Tuesday, October 28, 2008

Extending Extended Family

As a young woman growing up in Salt Lake City, behind the Zion curtain, I always planned on having one husband and several children. It never ocurred to me that it might be the other way around. I've had one husband die, one marriage die, and one husband live to tell about it.

One day years ago stepson Christopher stayed home from school sick. Not sure how "sick" he really was, I told him he was missing history class and made him watch Gone With the Wind with me. That was when it hit me: I'd been married as many times as Scarlett O'Hara.

Although inheriting Thom's five children has given me the large family I always wanted to have, I only gave birth to one child. To provide Scott with close sibling-like relationships, my nieces and nephews became an important part of our lives. For that matter, prior to that, before I married, my older brother's two daughters were my substitute children, and once I married, I still continued to maintain close relationships with them and any new nieces or nephews that came along.

Jessica and Alisa were such adorable little girls. I have so many memories of funny and cute things they did. I remember the time Jessica emptied an entire huge bag of Puffed Rice in the living room, waving the bag and laughing hysterically as the cereal blanketed the floor. (It is amazing how much damage a little one can do in the few short seconds it takes for a parent to get to them from across the room .) I used to carry a bottle of bubble blowing solution in my purse, a cheap way to entertain the kiddos. One Sunday as I sat in church holding little Alisa, she reached into my purse. "Bubbles, Aunt Susan," she pleaded. Shaking my head, I couldn't help but giggle inwardly as I imagined bubbles wafting Lawrence-Welk-like* through the chapel during the meeting.

Jessica has always kept copies of my poems and writings, and she had a copy of a poem I wrote called Jumper Cables, about giving people a jump when they are down. I still have somewhere a pair of cardboard and fabric "heart-to-heart jumper cables" Jessica and Alisa made for me when I found myself once again a single parent at the age of 40. Jessica is now the mother of four and teaches parenting classes and has always been one of the most organized people I know. Alisa has a baby boy. A couple of years ago she and her husband, Glenn, came over to our island for a visit, and we had a fun couple of days together.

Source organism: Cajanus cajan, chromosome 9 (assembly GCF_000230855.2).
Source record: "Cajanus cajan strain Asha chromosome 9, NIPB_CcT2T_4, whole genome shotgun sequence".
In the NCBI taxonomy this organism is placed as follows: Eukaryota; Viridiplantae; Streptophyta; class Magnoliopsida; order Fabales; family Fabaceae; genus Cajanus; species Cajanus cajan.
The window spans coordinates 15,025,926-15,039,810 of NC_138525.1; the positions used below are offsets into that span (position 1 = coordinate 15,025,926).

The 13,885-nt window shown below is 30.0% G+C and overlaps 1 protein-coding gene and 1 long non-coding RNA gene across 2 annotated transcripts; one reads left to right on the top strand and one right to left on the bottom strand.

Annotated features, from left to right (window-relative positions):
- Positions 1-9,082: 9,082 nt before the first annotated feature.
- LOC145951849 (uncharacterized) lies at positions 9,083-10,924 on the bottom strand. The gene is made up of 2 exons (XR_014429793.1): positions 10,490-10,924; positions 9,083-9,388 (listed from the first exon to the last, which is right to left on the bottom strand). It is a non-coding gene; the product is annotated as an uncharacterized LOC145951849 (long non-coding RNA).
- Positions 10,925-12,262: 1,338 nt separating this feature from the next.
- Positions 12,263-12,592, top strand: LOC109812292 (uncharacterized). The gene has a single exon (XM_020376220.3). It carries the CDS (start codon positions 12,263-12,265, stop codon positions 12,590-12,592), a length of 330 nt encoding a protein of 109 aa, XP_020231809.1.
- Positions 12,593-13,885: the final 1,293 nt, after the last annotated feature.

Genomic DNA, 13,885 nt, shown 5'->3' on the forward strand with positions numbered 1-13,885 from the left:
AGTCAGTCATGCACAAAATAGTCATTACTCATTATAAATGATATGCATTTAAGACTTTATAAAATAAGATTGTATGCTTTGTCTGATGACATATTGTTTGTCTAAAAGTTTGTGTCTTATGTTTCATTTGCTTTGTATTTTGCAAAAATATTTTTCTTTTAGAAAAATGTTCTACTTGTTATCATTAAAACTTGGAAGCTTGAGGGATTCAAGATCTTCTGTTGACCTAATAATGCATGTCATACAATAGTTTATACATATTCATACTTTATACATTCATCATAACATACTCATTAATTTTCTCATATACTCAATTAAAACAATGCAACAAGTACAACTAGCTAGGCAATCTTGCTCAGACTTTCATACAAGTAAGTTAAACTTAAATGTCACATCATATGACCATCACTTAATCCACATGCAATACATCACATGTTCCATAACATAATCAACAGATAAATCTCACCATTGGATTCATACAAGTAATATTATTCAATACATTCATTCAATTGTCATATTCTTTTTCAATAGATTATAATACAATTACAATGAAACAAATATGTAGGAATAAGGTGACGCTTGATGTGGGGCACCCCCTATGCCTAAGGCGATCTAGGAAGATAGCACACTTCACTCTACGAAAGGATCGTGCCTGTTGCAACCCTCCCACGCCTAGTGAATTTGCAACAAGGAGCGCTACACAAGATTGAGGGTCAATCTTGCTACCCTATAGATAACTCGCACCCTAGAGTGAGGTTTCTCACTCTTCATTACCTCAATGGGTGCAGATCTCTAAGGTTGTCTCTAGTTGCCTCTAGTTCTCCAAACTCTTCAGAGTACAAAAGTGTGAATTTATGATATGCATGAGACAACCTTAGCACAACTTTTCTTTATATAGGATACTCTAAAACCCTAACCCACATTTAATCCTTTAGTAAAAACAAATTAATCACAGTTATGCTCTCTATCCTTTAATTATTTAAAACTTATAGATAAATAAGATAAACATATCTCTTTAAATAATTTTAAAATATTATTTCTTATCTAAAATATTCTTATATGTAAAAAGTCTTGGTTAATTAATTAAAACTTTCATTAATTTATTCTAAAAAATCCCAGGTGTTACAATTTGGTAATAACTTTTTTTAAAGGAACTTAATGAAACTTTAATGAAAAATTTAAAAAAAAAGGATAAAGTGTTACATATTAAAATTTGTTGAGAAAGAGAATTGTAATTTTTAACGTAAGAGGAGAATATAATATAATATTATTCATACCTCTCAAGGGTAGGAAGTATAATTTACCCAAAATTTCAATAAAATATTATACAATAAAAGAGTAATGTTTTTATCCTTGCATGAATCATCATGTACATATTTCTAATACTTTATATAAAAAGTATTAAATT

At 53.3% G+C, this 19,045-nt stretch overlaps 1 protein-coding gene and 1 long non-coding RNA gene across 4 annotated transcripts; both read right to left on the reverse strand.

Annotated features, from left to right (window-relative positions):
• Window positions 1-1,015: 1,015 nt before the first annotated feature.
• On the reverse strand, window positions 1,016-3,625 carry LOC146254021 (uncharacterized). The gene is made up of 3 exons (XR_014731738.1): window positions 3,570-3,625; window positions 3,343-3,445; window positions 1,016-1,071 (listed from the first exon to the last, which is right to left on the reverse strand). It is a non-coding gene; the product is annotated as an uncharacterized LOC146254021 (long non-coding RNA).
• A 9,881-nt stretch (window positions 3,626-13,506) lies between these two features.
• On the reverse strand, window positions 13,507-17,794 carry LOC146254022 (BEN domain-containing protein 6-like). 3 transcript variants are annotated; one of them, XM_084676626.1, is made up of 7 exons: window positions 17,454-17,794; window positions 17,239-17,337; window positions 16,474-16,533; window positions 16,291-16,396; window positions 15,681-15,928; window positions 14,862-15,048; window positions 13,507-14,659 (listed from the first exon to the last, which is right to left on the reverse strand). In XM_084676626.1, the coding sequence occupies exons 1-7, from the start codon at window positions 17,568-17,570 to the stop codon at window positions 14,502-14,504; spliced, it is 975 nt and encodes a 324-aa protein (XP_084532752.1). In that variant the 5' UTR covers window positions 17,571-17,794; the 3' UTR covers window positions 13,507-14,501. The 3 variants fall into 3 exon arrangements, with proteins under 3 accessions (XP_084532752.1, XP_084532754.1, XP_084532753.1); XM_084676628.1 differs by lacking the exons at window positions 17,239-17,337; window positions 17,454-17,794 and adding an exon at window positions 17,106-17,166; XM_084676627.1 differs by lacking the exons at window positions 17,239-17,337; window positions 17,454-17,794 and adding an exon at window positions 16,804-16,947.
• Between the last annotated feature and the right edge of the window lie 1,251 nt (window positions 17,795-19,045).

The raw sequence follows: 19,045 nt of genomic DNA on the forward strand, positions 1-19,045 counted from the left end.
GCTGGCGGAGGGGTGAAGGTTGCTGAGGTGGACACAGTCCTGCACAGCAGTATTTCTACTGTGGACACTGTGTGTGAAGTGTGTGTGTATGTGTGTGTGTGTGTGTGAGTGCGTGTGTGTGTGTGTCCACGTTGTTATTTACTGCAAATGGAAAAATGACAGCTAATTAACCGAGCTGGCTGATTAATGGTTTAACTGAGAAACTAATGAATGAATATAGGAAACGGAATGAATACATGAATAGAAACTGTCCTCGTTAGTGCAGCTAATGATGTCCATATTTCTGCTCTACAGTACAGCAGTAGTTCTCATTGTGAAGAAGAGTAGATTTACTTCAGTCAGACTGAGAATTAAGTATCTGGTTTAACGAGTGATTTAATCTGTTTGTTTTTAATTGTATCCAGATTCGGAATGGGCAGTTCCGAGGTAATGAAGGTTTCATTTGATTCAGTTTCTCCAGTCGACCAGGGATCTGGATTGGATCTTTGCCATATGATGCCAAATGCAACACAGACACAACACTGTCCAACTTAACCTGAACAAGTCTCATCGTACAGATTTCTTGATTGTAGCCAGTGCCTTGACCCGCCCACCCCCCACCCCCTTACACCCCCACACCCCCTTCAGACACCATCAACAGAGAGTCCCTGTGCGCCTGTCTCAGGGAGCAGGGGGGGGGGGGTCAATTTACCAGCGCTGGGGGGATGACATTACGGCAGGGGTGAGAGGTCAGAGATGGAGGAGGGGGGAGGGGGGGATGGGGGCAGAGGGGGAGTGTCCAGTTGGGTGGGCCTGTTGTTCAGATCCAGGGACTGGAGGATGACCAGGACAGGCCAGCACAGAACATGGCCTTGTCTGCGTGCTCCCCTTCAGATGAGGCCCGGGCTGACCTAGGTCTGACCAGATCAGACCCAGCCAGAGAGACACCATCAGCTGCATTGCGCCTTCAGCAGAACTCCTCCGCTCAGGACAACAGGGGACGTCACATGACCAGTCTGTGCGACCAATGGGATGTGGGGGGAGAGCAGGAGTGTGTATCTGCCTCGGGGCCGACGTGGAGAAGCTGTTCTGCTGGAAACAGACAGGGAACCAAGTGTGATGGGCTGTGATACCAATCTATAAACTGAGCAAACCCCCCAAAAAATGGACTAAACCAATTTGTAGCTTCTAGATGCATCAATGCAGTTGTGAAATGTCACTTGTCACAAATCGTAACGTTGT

When my sister-in-law, Sherstin, was expecting the twins, I picked up preschoolers Evan and Sterling every day after school for several weeks so that she could stay down. It was on one of those visits that we decided to make cookies. I had taught my son Scott how to crack an egg against the counter and then hand it to me to break and put into the cookie batter. I asked Evan if he knew how to crack an egg. Smiling proudly, he said he did. Then he took the egg and smashed it down on the countertop. Then, unsure that was what I had in mind, he looked at me warily, waiting to see if I was going to yell at him for making a mess, perhaps. So I picked out the shells and scraped the remainder of the egg into the batter. Good memories! Now Evan is one the verge of becoming a lawyer, and has a beautiful little family.

Sterling, who was about three when I moved to Florida, just added a little girl, Maylee, to his family--a baby sister for adorable Graham. I have a memory of Sterling eating a bowl of ice cream, and one of his twin sisters asking for a bite and Sterling saying "It's all gone" before taking another bite. Somewhere around here I think we've got that on video.

Even though I moved away just after my niece Lindsay was born, I told myself I would find a way to stay close to my nieces and nephews despite the distance. Lindsay is a newlywed. When she was in elementary school, she used to send me copies of little stories she had written. Now she has a journalism degree and when I need someone to understand why I don't like a certain book, I know I can count on her to understand.

One of the things I have done is bring each of them over for a visit when they graduate high school. I hosted Jessica, Evan and Alisa in Florida and had memorable visits to Disney World with them. Sabrina and Elaina, the twins, came over to Hawaii, and we had many adventures. I remember them on their cell phones telling friends back in cold Idaho that they were watching a movie on the beach at Waikiki. And I especially remember the one where the two experienced kayakers, myself and stepson Rob, tanked while trying to show them how it was done. Now Sabrina is a new mother and Elaina is expecting, which means all those good lines I came up with for her to feed to those enquiring after her reproductive status will now go unused. Dang!

Lindsay and Randall have both been over for a visit, as well. I just got back from attending Randall's wedding. I still remember the first time I met him, a little blond guy hanging out the window of the truck at Bear Lake. Every time I would try to get him to say me name, he would say "tractor," just to tease me. So I became "Aunt Tractor." Lauren is next on the docket for a trip, arriving this coming week. I've watched her go from a shy child afraid to give a talk in Primary to a confident young woman and runner up in the local Junior Miss pageant. We've got a couple of more years before Reggie graduates, and I'm looking forward to getting know my youngest nephew better. The only one I missed was Sterling, because we couldn't quite match up schedules and then he went on a mission and got married. Maybe someday, Sterling, we'll get you over here.

I am grateful for all the ways these extended-children of mine have blessed my life. I am grateful to my brothers and sisters-in-law for raising such awesome kids, each of whom have been a bright spot in my life.

*ask your grandparents

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